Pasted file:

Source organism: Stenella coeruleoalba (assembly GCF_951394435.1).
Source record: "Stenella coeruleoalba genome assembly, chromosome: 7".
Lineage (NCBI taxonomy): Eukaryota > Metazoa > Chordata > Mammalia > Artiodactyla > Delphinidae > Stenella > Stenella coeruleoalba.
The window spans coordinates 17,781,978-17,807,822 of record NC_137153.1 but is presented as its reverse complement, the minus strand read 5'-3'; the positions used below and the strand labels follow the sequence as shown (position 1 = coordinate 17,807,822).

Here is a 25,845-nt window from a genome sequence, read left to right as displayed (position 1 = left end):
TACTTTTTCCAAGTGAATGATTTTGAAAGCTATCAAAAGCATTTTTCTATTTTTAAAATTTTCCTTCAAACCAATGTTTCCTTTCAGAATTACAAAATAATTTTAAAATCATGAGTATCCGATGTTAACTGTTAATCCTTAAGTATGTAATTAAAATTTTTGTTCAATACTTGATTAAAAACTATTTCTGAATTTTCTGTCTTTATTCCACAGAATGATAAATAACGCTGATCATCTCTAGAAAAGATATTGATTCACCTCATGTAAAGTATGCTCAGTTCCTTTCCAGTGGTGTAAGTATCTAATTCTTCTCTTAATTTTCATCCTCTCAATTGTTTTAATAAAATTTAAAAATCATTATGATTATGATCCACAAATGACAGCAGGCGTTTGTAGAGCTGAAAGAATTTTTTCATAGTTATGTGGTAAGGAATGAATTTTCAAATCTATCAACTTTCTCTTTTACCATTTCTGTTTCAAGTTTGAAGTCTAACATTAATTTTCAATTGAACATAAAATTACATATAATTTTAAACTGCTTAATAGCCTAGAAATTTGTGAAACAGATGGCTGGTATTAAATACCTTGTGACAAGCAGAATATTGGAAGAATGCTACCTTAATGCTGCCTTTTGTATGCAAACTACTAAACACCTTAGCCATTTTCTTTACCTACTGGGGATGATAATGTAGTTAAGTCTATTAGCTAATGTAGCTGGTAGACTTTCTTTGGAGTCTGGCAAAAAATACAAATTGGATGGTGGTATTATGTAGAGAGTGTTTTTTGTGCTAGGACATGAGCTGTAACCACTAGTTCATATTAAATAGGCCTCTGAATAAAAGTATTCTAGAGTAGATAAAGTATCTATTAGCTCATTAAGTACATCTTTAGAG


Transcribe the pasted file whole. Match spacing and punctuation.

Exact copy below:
Source organism: Stenella coeruleoalba (assembly GCF_951394435.1).
Source record: "Stenella coeruleoalba genome assembly, chromosome: 7".
Lineage (NCBI taxonomy): Eukaryota > Metazoa > Chordata > Mammalia > Artiodactyla > Delphinidae > Stenella > Stenella coeruleoalba.
The window spans coordinates 17,781,978-17,807,822 of record NC_137153.1 but is presented as its reverse complement, the minus strand read 5'-3'; the positions used below and the strand labels follow the sequence as shown (position 1 = coordinate 17,807,822).

Here is a 25,845-nt window from a genome sequence, read left to right as displayed (position 1 = left end):
TACTTTTTCCAAGTGAATGATTTTGAAAGCTATCAAAAGCATTTTTCTATTTTTAAAATTTTCCTTCAAACCAATGTTTCCTTTCAGAATTACAAAATAATTTTAAAATCATGAGTATCCGATGTTAACTGTTAATCCTTAAGTATGTAATTAAAATTTTTGTTCAATACTTGATTAAAAACTATTTCTGAATTTTCTGTCTTTATTCCACAGAATGATAAATAACGCTGATCATCTCTAGAAAAGATATTGATTCACCTCATGTAAAGTATGCTCAGTTCCTTTCCAGTGGTGTAAGTATCTAATTCTTCTCTTAATTTTCATCCTCTCAATTGTTTTAATAAAATTTAAAAATCATTATGATTATGATCCACAAATGACAGCAGGCGTTTGTAGAGCTGAAAGAATTTTTTCATAGTTATGTGGTAAGGAATGAATTTTCAAATCTATCAACTTTCTCTTTTACCATTTCTGTTTCAAGTTTGAAGTCTAACATTAATTTTCAATTGAACATAAAATTACATATAATTTTAAACTGCTTAATAGCCTAGAAATTTGTGAAACAGATGGCTGGTATTAAATACCTTGTGACAAGCAGAATATTGGAAGAATGCTACCTTAATGCTGCCTTTTGTATGCAAACTACTAAACACCTTAGCCATTTTCTTTACCTACTGGGGATGATAATGTAGTTAAGTCTATTAGCTAATGTAGCTGGTAGACTTTCTTTGGAGTCTGGCAAAAAATACAAATTGGATGGTGGTATTATGTAGAGAGTGTTTTTTGTGCTAGGACATGAGCTGTAACCACTAGTTCATATTAAATAGGCCTCTGAATAAAAGTATTCTAGAGTAGATAAAGTATCTATTAGCTCATTAAGTACATCTTTAGAG